Anyway, yes, there was also a race. It too was quite good to watch. Ramm led, lights to flag. No surprise there, he was third fastest car yesterday, and the other two are either at the back of the grid, or gone home. Dorlin, who also ought to start last, discovered he’d lost the clutch as he tried to leave the paddock, game over before he started. Bit of a lousy weekend for him then.
And that did, rather predictably, leave Ramm in a class of his own, but he did it with some style. It wasn’t a cruise, but it wasn’t a lairy and maniacal assault, it was fast, and composed. It does seem that get him in front and into a rhythm and he is very swift indeed. He led this comfortably, and progressively, every lap was faster than everybody else until he got such a lead that he could do the crossword and order his Celine Dion tickets on the handsfree phone. Nicely done.
Behind him, a saloon scrap to enjoy. Papa Doyle, Gail, and Darth, having a good go of it. Darth was fastest, but out-started by Gail, she got in front for the first time in many races, and she got her elbows out to stay there. Did it well too, widest XJ40 ever seen. She and Pearce would be glued together til his penultimate lap spin at Camp, caused by a half shaft parting company with itself. She enjoyed her first saloon win of the season, and a welcome return to form.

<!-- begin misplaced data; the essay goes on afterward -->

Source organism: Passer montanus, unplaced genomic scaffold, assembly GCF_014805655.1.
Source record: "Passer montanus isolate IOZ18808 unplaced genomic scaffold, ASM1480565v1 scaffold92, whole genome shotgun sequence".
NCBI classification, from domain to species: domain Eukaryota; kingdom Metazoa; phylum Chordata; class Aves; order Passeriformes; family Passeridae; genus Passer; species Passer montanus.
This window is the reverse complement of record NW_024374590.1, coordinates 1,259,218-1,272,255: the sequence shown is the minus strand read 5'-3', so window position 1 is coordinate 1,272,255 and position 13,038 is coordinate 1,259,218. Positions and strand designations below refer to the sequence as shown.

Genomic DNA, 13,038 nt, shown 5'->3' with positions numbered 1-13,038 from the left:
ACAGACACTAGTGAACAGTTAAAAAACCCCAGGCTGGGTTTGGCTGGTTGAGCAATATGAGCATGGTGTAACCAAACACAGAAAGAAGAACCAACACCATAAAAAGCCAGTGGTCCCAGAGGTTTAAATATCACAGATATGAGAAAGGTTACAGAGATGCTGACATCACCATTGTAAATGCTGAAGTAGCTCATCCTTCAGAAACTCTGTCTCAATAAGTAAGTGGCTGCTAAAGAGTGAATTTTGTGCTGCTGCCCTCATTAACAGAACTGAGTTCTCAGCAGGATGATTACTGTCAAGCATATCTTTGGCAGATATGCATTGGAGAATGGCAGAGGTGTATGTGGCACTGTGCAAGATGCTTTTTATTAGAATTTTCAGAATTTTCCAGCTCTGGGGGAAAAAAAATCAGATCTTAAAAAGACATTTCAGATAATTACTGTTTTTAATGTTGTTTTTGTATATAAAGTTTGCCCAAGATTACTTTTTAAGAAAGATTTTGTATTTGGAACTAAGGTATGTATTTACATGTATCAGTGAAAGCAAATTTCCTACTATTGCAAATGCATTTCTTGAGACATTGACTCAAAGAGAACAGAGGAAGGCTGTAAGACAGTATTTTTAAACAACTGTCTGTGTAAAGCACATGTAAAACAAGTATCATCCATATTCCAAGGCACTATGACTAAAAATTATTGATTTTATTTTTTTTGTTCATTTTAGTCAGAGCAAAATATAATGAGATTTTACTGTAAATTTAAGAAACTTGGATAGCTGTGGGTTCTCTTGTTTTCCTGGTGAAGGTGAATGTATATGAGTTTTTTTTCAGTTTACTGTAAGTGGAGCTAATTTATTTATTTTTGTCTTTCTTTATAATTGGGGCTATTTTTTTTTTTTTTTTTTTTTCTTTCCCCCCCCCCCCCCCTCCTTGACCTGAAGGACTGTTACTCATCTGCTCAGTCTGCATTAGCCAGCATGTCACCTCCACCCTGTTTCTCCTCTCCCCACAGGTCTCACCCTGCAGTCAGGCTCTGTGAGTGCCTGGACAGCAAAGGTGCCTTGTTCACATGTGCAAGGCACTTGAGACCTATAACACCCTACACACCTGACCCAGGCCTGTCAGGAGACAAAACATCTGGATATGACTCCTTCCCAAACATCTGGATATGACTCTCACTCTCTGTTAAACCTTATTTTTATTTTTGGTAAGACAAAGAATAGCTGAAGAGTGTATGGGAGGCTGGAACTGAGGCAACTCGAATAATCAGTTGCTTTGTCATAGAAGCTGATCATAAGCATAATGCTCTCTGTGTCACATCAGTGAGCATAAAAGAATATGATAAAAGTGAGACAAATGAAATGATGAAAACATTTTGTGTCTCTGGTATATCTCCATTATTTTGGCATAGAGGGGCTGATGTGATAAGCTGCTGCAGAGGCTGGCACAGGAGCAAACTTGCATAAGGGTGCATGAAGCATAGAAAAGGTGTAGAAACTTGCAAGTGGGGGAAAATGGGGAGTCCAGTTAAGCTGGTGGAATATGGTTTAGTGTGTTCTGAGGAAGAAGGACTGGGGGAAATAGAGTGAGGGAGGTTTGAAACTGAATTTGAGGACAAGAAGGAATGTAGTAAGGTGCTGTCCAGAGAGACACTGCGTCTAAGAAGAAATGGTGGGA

What of Doyle? Sadly, he saw the meatball. One of Comer’s astonishing starts – and they really can be amazing – took him up to 5th place outright by Quarry. That’s a lot of places gained in half a mile. What happened next depends on whether you pre-judge incidents. We’ve all seen turn 1 nudges. The grid hustling each other into the first corner does occasionally lead to paint being traded as spaces disappear. Comer’s front bumper tags Doyle’s rear tyre at Quarry. Everyone continues without delay, but Doyle’s rear bumper is now hanging off. Cue the black and orange “meatball” flag that forces him into the pits and puts him a lap down as they tear the bumper off for him. Game over.